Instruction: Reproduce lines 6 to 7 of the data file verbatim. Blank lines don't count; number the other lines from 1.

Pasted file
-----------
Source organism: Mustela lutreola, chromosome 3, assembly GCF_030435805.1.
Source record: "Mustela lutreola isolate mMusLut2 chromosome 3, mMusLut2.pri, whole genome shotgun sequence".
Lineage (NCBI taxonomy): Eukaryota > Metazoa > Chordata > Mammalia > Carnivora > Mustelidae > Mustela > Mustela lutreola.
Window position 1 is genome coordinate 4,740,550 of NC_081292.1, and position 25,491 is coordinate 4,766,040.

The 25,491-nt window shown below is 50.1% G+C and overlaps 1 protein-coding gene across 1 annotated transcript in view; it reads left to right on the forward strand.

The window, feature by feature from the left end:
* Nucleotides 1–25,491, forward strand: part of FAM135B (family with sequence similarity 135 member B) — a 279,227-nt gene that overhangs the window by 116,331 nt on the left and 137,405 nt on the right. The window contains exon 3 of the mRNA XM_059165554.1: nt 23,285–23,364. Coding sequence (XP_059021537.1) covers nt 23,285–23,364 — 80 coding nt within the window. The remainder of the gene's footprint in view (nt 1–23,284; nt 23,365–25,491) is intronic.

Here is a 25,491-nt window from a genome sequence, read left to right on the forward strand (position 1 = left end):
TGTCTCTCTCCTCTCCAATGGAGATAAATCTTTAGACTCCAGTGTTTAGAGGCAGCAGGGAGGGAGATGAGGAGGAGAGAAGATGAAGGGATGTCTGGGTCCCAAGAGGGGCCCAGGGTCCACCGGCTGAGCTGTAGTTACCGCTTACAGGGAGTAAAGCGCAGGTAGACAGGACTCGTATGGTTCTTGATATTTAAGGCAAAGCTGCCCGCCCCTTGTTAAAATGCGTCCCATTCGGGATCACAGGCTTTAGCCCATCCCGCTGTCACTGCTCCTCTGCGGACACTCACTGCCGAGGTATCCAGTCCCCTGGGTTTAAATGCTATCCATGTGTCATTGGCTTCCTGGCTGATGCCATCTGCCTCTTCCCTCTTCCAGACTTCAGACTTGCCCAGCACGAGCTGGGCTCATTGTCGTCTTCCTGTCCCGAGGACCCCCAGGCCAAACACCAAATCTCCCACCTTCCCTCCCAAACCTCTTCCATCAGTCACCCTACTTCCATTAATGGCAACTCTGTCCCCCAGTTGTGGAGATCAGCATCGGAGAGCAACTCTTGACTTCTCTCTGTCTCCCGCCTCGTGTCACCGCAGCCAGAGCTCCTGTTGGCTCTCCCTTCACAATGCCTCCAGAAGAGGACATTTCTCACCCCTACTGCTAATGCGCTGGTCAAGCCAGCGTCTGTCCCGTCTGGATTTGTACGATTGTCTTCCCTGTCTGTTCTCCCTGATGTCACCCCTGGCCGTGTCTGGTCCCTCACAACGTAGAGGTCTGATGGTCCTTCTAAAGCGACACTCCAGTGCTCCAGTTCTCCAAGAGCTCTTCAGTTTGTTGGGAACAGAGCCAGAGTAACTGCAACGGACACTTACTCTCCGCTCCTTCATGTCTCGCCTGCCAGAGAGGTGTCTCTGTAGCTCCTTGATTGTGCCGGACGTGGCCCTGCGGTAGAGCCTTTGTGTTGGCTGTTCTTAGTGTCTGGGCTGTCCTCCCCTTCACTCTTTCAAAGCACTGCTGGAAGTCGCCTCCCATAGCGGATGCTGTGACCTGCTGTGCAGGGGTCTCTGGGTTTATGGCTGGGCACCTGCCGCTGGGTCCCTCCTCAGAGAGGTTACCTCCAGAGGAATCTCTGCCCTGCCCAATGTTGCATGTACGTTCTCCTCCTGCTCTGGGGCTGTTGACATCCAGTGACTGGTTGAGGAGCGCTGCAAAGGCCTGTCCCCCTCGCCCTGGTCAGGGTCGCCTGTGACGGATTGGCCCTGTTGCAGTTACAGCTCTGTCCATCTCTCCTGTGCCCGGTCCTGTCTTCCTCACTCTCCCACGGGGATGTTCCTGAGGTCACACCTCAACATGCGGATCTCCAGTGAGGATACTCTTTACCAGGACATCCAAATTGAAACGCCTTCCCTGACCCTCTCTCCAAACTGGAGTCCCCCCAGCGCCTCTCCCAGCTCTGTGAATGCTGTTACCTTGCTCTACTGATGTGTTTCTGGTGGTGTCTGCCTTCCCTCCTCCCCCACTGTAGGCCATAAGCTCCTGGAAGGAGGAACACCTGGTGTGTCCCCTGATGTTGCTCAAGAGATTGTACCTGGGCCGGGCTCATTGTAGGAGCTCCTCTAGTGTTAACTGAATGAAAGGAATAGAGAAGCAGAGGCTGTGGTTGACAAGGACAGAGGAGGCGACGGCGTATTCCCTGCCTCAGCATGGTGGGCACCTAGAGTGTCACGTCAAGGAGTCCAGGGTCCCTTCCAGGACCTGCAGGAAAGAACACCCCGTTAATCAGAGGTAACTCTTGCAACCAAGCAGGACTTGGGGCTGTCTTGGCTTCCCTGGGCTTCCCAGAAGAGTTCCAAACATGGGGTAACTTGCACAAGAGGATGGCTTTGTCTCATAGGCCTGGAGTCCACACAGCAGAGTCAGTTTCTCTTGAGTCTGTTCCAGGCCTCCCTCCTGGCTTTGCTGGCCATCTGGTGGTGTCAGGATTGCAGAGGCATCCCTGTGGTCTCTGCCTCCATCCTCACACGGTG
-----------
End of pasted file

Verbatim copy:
The window, feature by feature from the left end:
* Nucleotides 1–25,491, forward strand: part of FAM135B (family with sequence similarity 135 member B) — a 279,227-nt gene that overhangs the window by 116,331 nt on the left and 137,405 nt on the right. The window contains exon 3 of the mRNA XM_059165554.1: nt 23,285–23,364. Coding sequence (XP_059021537.1) covers nt 23,285–23,364 — 80 coding nt within the window. The remainder of the gene's footprint in view (nt 1–23,284; nt 23,365–25,491) is intronic.